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Thursday, June 2, 2016

Ex-IGP: PAS’ hudud bill fishy, with hidden agenda

Rahim Noor says it’s a tactic to introduce hudud bit by bit and, worrying about its effects on multi-religious Malaysia, slams those who say it only affects Muslims.

KUALA LUMPUR - Former Inspector General of Police Rahim Noor’s instincts tell him PAS’ attempt to move amendments to the Shariah law are more than that.

He thinks it is a tactic to introduce hudud (punishment under Islamic law), bit by bit, to be implemented later.

Rahim said he was concerned about the effect this would have in multii-religious Malaysia.

He was commenting on PAS president Hadi Awang’s private member’s bill in Parliament to amend the Shariah Courts (Criminal Jurisdiction) Act.

“They say the bill is not to uphold hudud but only to enhance the shariah, such as the status of the Shariah Court and the punishment.

“But we can see from the reaction of a handful of PAS leaders that it is just a tactic,” Rahim, who was IGP from January 1994 to January 1999, told the Star in an interview.

“It might not state in the bill that they want to implement hudud. They say there will be no death sentence and only an enhancement of the shariah.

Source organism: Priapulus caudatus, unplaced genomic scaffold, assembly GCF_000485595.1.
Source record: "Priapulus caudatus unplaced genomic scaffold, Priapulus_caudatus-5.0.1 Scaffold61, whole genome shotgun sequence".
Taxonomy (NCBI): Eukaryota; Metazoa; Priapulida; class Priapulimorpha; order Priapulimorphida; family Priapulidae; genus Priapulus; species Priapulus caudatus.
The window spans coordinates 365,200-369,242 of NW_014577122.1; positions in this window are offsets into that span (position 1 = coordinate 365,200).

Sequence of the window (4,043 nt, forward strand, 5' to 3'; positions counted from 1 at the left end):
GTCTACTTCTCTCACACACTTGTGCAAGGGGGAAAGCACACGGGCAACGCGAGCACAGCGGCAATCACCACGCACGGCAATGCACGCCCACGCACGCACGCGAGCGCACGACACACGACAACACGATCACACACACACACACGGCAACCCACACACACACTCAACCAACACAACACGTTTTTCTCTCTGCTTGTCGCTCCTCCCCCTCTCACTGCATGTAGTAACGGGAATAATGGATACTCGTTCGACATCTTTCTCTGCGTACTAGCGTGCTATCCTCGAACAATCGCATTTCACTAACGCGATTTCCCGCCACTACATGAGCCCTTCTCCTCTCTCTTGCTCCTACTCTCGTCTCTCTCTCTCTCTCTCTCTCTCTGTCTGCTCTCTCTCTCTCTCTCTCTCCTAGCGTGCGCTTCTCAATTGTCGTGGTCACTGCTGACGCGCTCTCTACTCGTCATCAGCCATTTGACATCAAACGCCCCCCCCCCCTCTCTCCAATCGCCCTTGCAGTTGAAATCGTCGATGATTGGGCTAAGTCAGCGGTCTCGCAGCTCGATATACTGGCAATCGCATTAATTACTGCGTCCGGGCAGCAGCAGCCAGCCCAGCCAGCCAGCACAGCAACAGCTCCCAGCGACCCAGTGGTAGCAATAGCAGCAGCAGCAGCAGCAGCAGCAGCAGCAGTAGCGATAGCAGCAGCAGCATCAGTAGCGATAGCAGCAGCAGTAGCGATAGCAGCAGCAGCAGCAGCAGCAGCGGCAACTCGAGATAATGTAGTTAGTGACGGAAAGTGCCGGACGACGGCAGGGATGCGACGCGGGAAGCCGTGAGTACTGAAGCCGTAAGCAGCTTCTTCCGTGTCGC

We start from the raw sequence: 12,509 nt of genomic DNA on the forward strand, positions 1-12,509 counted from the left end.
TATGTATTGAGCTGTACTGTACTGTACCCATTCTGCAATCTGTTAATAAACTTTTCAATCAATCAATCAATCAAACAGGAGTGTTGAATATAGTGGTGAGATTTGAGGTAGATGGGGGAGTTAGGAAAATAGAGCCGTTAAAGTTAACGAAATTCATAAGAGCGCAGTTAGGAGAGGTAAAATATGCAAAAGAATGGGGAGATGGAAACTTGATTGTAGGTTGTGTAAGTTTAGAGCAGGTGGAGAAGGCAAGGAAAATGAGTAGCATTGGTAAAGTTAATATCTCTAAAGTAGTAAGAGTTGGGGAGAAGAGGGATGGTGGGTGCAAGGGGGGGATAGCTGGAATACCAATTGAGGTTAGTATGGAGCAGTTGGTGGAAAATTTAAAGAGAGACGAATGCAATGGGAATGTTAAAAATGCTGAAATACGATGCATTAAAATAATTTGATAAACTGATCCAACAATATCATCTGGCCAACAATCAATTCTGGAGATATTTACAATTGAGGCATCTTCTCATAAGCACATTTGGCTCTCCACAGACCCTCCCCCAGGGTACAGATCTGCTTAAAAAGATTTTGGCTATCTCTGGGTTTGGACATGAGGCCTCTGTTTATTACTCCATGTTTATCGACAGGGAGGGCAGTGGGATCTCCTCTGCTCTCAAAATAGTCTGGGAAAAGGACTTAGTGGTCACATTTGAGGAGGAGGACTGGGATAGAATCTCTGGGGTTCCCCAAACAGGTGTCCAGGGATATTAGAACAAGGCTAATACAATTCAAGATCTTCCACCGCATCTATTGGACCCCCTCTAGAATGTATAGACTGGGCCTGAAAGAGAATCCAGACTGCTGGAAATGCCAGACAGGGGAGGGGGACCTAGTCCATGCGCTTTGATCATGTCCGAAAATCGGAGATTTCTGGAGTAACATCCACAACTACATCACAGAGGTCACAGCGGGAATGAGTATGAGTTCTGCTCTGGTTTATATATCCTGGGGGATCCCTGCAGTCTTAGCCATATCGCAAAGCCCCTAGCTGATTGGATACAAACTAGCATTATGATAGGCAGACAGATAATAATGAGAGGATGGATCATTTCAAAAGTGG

“But I feel after this bill is passed, hudud will be the next step they will be pushing for.

“They (PAS) know they can’t get a bill on hudud passed straight away so they have to do it slowly. It is political game,” he said.

Rahim said “the pressure will keep building up” if Parliament were to pass the bill.

He said this could trigger anxiety and fear among non-Muslims in the country, including Sabah and Sarawak which have a sizeable population of non-Muslim bumiputeras such as the Kadazandusun, Murut and Iban.

“This is not a good sign. It can jeopardise our national integration. I feel the Government should be firm and stress that hudud cannot be implemented in this country because it contravenes the Federal Con­stitution,” The Star quoted Rahim as saying.

He said those who argued that non-Muslims need not be concerned because the law would not affect them had a skewed view of things.

“This is a big deal and a question of criminal justice. It has an impact on our spirit of togetherness because all citizens should be treated equally under the law.

We can’t have a Muslim charged and punished under hudud for a sexual offence and the non-Muslim partner gets a civil sentence. So this law affects everybody,” he said.

He also feared it might push leaders from Sabah and Sarawak to split from Malaysia, not wanting to be part of such a deal as this was not what they agreed to when they came to form Malaysia in 1963.

“People forget that Sabah and Sarawak were never part of British Malaya and Singapore.

“They never wanted Islam to be stated as the religion of the country, but they compromised and agreed to it,” The Star quoted him as saying.

Rahim said: “We already have a system in place. No one has criticised our present system as being archaic or creating injustice. So I don’t see the need for another system.”

Rahim said there was also uncertainty as to how the bill would affect the police if it were to be passed in Parliament.

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